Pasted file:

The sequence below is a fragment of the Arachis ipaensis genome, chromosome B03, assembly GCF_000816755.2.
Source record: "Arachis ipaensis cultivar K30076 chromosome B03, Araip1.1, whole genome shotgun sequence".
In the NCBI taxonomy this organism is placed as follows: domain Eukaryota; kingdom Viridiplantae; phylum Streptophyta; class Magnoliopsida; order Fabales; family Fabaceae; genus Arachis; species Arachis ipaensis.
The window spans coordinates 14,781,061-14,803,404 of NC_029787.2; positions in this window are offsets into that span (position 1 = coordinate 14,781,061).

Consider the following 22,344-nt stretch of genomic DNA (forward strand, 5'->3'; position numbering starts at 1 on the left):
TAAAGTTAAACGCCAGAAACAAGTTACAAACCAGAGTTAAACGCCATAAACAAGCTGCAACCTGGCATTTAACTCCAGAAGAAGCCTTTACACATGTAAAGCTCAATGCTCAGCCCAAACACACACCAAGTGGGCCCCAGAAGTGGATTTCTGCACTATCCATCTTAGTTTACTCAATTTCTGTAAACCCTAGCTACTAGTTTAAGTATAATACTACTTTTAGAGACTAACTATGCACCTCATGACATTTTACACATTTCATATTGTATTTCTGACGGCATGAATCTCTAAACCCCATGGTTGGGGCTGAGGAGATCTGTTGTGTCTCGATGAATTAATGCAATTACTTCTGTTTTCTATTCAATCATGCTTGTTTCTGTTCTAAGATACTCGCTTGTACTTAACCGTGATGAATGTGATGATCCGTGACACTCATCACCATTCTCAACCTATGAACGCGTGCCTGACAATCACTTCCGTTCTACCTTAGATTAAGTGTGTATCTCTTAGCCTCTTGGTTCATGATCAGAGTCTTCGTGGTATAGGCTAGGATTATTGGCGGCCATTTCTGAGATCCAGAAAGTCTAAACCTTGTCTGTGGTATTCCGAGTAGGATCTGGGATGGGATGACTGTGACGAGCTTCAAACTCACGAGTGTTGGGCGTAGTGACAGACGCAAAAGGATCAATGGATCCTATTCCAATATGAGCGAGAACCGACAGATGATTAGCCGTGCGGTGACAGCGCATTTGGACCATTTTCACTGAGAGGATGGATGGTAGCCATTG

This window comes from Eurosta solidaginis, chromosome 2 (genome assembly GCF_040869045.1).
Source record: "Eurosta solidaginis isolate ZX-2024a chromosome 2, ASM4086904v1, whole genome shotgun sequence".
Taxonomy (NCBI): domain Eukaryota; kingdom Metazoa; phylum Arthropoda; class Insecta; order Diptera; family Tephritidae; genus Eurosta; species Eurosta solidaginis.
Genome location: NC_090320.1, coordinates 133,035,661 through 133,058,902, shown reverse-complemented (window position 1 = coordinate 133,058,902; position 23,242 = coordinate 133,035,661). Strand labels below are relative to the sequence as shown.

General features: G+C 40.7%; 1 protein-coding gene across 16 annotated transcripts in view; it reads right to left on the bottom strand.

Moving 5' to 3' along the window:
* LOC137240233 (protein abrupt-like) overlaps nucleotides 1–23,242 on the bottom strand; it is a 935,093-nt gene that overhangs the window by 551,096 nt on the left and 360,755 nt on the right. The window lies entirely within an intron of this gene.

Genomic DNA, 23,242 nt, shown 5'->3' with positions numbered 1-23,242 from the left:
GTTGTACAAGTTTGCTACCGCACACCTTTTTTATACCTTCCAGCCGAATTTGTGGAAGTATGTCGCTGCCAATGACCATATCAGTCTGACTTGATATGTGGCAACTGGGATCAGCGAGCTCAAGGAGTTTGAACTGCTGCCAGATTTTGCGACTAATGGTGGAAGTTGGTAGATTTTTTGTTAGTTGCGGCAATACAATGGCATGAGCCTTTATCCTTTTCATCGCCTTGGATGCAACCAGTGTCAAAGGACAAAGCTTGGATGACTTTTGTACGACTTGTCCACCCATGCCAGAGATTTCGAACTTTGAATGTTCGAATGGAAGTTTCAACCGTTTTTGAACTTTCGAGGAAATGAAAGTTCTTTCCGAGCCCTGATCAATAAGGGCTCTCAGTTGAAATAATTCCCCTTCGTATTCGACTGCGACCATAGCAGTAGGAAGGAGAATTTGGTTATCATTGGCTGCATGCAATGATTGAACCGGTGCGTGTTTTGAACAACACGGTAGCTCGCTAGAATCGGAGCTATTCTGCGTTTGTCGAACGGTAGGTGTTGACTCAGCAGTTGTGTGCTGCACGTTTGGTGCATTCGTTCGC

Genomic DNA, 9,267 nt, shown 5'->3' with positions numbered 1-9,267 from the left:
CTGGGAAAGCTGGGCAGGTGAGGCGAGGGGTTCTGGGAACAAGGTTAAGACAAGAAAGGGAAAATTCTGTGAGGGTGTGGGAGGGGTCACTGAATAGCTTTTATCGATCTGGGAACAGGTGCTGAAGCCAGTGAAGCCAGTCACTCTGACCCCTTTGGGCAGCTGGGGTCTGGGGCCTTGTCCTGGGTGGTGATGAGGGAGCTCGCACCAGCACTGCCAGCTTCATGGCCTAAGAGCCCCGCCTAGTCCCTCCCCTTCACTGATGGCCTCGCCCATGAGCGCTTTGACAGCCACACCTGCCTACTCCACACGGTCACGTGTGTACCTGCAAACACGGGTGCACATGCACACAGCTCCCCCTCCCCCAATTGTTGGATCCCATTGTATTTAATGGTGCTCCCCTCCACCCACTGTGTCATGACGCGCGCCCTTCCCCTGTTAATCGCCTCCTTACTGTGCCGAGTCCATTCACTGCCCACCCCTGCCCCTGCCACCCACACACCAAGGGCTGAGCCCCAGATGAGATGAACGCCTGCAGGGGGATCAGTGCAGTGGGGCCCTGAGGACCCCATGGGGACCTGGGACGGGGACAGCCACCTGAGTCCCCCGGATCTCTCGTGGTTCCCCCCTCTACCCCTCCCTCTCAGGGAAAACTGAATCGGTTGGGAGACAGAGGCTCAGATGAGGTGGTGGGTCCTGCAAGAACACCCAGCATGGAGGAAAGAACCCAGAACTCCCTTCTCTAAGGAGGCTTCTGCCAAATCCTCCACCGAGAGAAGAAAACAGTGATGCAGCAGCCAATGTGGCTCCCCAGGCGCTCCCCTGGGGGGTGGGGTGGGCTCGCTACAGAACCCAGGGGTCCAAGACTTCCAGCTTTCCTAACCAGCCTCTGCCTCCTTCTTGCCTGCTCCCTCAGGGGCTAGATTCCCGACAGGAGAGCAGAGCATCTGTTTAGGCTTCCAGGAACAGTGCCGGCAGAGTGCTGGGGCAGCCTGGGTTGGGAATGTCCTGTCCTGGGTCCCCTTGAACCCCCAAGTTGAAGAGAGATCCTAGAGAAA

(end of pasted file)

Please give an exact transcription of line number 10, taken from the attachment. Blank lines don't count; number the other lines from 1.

Genome location: NC_090320.1, coordinates 133,035,661 through 133,058,902, shown reverse-complemented (window position 1 = coordinate 133,058,902; position 23,242 = coordinate 133,035,661). Strand labels below are relative to the sequence as shown.